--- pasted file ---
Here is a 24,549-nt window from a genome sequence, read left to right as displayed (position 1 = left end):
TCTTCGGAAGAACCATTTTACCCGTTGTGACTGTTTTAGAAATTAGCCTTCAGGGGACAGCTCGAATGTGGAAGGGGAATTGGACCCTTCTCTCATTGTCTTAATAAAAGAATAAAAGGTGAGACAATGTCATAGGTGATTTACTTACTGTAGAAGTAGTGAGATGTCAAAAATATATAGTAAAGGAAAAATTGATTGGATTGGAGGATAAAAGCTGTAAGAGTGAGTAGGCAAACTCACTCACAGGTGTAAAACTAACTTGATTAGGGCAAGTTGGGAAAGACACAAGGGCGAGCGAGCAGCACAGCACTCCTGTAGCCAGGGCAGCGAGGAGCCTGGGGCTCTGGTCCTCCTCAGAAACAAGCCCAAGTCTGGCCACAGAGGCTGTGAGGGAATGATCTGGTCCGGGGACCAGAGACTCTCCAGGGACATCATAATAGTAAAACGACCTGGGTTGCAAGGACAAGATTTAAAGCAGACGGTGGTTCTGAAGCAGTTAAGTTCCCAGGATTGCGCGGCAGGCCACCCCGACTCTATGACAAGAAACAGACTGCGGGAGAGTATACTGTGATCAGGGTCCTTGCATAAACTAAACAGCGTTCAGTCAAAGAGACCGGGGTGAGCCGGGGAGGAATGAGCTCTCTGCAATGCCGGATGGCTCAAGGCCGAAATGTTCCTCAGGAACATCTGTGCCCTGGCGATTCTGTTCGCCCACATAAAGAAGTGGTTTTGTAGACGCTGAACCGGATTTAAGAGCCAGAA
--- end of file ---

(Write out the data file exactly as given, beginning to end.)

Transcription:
Here is a 24,549-nt window from a genome sequence, read left to right as displayed (position 1 = left end):
TCTTCGGAAGAACCATTTTACCCGTTGTGACTGTTTTAGAAATTAGCCTTCAGGGGACAGCTCGAATGTGGAAGGGGAATTGGACCCTTCTCTCATTGTCTTAATAAAAGAATAAAAGGTGAGACAATGTCATAGGTGATTTACTTACTGTAGAAGTAGTGAGATGTCAAAAATATATAGTAAAGGAAAAATTGATTGGATTGGAGGATAAAAGCTGTAAGAGTGAGTAGGCAAACTCACTCACAGGTGTAAAACTAACTTGATTAGGGCAAGTTGGGAAAGACACAAGGGCGAGCGAGCAGCACAGCACTCCTGTAGCCAGGGCAGCGAGGAGCCTGGGGCTCTGGTCCTCCTCAGAAACAAGCCCAAGTCTGGCCACAGAGGCTGTGAGGGAATGATCTGGTCCGGGGACCAGAGACTCTCCAGGGACATCATAATAGTAAAACGACCTGGGTTGCAAGGACAAGATTTAAAGCAGACGGTGGTTCTGAAGCAGTTAAGTTCCCAGGATTGCGCGGCAGGCCACCCCGACTCTATGACAAGAAACAGACTGCGGGAGAGTATACTGTGATCAGGGTCCTTGCATAAACTAAACAGCGTTCAGTCAAAGAGACCGGGGTGAGCCGGGGAGGAATGAGCTCTCTGCAATGCCGGATGGCTCAAGGCCGAAATGTTCCTCAGGAACATCTGTGCCCTGGCGATTCTGTTCGCCCACATAAAGAAGTGGTTTTGTAGACGCTGAACCGGATTTAAGAGCCAGAA